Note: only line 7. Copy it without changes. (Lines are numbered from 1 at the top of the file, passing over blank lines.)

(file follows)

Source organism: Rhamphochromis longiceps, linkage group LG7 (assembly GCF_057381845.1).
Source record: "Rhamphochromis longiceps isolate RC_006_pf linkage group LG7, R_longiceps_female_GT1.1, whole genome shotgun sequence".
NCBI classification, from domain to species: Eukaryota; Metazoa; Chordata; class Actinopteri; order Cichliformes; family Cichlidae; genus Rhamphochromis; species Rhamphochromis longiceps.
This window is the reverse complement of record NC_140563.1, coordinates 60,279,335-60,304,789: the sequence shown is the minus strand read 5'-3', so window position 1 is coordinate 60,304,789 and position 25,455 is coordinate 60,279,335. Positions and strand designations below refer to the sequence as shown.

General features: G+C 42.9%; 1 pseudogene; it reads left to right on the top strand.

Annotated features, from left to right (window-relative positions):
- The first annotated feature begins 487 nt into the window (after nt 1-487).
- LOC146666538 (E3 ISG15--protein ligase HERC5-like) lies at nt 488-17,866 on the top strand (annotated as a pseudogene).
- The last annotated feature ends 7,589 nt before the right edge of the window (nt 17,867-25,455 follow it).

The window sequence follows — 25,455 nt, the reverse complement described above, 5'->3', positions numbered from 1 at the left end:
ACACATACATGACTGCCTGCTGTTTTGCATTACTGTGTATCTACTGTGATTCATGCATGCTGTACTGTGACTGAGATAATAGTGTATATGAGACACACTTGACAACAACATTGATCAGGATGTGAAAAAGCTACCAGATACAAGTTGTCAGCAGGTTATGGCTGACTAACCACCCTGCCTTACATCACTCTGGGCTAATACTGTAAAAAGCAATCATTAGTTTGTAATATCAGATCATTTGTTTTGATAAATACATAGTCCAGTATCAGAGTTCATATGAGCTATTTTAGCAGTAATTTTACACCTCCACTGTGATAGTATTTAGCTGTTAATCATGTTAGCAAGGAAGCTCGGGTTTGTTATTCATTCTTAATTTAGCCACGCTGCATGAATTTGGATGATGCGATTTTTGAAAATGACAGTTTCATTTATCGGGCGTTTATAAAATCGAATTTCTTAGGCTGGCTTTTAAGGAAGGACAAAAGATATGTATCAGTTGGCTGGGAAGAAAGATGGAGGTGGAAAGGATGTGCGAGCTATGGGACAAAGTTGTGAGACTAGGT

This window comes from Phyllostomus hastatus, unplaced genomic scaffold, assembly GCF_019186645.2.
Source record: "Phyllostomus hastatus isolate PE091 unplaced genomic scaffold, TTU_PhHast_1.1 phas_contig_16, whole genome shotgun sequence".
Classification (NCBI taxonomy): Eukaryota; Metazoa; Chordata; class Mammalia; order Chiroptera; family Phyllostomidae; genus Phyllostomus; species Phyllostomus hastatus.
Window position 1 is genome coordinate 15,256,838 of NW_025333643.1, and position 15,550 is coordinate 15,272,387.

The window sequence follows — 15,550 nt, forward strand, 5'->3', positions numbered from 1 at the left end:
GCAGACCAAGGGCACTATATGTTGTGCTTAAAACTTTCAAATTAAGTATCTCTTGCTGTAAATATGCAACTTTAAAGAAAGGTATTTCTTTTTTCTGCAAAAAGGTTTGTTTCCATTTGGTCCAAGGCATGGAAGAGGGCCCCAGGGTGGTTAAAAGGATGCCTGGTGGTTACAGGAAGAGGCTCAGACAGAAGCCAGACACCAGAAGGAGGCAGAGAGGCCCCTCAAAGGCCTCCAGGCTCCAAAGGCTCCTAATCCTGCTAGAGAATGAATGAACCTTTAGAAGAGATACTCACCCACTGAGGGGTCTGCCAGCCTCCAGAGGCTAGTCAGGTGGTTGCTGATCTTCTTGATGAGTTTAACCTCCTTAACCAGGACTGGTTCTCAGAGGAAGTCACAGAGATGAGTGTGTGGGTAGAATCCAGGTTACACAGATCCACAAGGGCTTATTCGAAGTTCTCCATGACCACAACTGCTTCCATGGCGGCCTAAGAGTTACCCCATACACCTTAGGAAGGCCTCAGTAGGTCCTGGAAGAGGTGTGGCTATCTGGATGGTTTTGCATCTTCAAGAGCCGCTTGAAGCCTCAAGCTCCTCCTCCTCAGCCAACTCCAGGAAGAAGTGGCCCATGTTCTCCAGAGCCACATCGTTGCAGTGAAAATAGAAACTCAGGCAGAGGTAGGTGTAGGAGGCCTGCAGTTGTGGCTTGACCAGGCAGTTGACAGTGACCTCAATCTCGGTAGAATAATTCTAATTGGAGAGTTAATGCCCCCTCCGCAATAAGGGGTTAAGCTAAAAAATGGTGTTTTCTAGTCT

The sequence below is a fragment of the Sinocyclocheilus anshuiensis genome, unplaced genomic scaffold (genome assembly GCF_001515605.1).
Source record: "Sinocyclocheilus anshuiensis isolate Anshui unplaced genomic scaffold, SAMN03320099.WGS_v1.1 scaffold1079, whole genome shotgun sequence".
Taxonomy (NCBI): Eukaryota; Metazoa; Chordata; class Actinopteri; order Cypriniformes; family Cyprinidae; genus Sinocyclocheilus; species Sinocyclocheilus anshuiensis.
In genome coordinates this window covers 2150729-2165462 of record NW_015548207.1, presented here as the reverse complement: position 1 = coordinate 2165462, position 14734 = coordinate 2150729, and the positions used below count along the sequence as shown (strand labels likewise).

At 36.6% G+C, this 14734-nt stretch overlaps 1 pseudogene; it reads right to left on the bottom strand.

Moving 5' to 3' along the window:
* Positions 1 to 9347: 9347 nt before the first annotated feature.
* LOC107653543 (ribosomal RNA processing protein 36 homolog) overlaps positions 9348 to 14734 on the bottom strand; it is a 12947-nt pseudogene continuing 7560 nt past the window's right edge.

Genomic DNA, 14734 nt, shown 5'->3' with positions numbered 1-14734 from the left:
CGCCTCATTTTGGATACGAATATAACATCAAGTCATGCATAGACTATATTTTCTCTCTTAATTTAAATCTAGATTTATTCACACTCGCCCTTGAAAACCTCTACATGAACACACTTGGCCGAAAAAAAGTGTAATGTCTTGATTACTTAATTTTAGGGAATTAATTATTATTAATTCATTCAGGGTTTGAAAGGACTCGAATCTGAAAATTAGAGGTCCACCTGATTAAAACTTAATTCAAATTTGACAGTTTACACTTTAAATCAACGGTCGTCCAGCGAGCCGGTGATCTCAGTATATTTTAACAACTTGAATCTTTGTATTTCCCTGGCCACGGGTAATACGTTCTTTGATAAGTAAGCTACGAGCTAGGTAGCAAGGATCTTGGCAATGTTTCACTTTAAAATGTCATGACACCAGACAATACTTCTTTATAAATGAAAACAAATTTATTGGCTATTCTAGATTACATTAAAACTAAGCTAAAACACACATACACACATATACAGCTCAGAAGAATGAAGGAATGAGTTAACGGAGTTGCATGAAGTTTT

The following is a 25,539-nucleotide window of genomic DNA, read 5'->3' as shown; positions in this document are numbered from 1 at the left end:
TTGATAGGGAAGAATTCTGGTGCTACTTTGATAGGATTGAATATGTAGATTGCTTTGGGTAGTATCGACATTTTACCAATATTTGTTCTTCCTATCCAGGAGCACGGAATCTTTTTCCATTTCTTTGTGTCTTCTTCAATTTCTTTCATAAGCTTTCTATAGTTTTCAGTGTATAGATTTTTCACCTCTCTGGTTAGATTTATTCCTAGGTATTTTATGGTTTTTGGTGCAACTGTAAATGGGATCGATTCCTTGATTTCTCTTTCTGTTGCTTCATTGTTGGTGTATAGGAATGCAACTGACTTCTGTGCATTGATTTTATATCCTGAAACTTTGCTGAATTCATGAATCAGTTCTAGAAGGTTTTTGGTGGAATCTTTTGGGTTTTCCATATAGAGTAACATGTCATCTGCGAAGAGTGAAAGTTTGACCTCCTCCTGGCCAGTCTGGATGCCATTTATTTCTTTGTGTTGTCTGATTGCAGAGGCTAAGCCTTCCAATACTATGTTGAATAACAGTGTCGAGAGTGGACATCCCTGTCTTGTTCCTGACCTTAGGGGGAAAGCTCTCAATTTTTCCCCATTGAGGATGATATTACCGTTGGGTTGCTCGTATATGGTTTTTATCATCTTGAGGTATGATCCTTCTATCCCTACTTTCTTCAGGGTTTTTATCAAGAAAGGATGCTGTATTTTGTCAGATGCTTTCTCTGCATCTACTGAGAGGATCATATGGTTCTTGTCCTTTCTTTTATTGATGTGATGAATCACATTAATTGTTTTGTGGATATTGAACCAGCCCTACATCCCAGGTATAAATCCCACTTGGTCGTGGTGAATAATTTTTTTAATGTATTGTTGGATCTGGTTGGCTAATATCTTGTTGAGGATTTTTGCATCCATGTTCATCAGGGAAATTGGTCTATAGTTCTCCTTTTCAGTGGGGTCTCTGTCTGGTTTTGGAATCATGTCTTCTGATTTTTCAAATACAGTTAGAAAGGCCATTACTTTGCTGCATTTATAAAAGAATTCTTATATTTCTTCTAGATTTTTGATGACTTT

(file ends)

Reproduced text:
- The first annotated feature begins 487 nt into the window (after nt 1-487).